Halpern: The real question behind peace


I'm thinking

by Micah D. Halpern

Issue of September 22, 14 Tishrei 5771
The content and direction of the direct talks between Israeli and Palestinian leaders are now being discussed, dissected and evaluated. The first question: “Did we get enough?” is immediately followed by the second, burning question: “Did we give too much?” Both sides, same questions.

The question being asked by the United States is: “Is there is any real traction for continued dialogue?”

Away from American, Israeli and Palestinian ears, in the halls of leadership and corridors of power around the world, another question is being asked: “Why has Israel added a condition to any agreement?” Why is Israel inserting the caveat that the Palestinians recognize Israel as a Jewish State? Is that not a significant stumbling block? And why now, why add that clause so late in the game?

The answer is simple: Israeli leadership wants to avoid ambiguity.

Until now, Israeli leadership assumed that the entire process of negotiating an agreement obviated the need for such a declaration. Obviously, they assumed, the Palestinians accept Israel if they are engaged in a peace deal with Israel. Obviously, they assumed, the Palestinians know Israel is the Jewish state.

Well, the truth is that is obviously not the case. If anything was learned at the talks at Sharm it is that for the Palestinians the notion of negotiations and agreements, dialogue and treaties, are all about real politik — and not at all about recognition.

In other words, while the Palestinian leadership and most of Arab world leadership recognize that Israel exists as an entity, they do not recognize Israel as a state, certainly not as a sovereign state.  Israel is a reality to be dealt with, reckoned with and confronted — and even recognized.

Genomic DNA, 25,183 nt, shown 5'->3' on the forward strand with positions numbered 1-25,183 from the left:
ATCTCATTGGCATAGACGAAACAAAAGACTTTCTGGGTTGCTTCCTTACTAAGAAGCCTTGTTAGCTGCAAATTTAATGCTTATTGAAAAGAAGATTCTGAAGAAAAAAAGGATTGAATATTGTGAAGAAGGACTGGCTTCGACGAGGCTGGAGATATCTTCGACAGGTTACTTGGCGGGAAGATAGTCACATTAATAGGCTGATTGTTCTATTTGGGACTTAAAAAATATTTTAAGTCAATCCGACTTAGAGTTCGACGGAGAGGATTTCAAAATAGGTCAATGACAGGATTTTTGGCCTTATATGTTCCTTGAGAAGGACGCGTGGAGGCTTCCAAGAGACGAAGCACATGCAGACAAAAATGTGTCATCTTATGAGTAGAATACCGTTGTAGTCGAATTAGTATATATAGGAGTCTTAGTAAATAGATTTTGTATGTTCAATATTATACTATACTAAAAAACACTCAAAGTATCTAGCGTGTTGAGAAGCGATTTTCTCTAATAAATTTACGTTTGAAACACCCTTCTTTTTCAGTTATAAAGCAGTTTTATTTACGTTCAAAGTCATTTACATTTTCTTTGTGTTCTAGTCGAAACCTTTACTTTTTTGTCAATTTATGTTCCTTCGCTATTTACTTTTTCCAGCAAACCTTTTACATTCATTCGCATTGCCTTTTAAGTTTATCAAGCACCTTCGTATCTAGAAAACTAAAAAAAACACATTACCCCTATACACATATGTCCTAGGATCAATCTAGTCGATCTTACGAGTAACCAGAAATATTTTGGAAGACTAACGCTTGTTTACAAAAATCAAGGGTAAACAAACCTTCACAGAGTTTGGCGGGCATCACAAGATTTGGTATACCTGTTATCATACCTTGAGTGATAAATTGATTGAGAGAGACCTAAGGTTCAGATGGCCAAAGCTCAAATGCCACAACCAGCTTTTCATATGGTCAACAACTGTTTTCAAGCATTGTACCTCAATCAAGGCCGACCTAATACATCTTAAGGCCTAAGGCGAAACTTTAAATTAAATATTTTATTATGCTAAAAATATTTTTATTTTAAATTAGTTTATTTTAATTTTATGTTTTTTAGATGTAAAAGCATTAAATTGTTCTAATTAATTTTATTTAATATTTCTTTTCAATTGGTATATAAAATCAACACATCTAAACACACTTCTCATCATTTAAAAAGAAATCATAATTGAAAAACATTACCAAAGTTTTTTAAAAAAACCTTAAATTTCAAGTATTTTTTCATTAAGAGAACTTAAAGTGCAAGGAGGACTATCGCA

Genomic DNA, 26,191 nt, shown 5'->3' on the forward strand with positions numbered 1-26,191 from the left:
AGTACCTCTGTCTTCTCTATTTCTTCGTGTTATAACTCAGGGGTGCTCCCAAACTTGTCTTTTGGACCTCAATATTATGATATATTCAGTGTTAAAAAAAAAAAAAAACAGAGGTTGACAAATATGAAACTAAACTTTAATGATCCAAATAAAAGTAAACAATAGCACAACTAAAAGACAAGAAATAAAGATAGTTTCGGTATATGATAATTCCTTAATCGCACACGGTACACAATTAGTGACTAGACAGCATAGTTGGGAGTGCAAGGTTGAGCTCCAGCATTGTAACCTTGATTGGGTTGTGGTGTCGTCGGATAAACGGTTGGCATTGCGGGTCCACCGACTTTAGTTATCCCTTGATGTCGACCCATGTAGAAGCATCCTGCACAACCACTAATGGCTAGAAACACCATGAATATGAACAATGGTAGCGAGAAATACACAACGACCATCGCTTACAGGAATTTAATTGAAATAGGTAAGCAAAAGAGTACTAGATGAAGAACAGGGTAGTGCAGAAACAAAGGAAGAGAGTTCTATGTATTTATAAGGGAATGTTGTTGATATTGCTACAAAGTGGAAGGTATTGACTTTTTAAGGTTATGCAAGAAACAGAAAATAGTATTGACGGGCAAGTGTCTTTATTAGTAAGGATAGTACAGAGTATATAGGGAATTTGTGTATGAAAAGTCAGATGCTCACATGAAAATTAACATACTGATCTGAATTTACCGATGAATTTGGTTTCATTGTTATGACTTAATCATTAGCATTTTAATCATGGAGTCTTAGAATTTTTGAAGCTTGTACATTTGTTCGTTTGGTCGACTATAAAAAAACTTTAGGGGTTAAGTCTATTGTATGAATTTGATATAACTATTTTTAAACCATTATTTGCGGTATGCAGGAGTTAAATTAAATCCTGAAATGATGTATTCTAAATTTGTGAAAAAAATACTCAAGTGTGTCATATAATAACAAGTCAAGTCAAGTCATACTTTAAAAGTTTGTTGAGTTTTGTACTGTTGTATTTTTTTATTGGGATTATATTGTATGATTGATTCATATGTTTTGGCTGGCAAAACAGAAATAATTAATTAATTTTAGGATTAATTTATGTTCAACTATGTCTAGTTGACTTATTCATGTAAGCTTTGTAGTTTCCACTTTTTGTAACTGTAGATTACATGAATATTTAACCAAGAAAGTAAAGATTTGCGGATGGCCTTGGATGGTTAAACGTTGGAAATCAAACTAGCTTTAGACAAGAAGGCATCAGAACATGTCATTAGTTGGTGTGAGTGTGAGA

Israel is accepted as a fact. But Israel does not have the right to exist.

Israel tramples upon the rights of Arabs and Muslims by creating a simulated European colonial state in the Arab Middle East. In the end, Israel must be destroyed and eliminated. In their end game, Israel will go away.

Israel is still around, Israel has not yet been destroyed, because  -—and this is first and foremost in understanding the Arab world’s attitude towards Israel — Israel has a strong, powerful, formidable army. The Israeli army cannot be removed and therefore, Israel still exists.

In their eyes, Israel has no right to exist.

Israel exists, but it is an immoral existence. Israel stands in the place where Palestinians should rightly live. And if there is any place at all for Jews in the Middle East it is as a tolerated minority, not an as autonomous Jewish State.

This is the prevailing mindset among almost all liberal Arab thinkers. The idea is that Israel cannot be destroyed right now so make peace with the idea for now. Regroup and fight again later.  It is the modern version of the classic story of Muhammad and the treaty of Hudabiya. When Muhammad knows that his army cannot defeat Hudabiya, he signs a peace treaty as a means to buy time in order to reorganize, re-arm and then attack.

When the Netanyahu government added the point about Palestinian recognition of the State of Israel he was making certain of two things. First, that this peace agreement would be the last peace agreement between the states. That there would be no more negotiating and no more conflict. Second, that the Palestinian state and the Arab and Muslim world recognize Israel as the Jewish State. That they recognize Israel’s right to exist in the ancestral home of the Jewish People.

The Palestinians are dumbfounded. What seems so obvious and easy to the United States and the Europeans and even to the United Nations is not at all obvious to the Arab world. De-facto they must recognize Israel, but they oppose Israel’s right to exist.

This is not a small issue. It is not a trivial intrusion on the part of the Israeli prime minister. Recognition of the Jewish State of Israel is central to future discussions about peace; it is essential before any agreements can be signed.

Micah D. Halpern is a columnist and a social and political commentator. Read his latest book THUGS. He maintains The Micah Report at www.micahhalpern.com.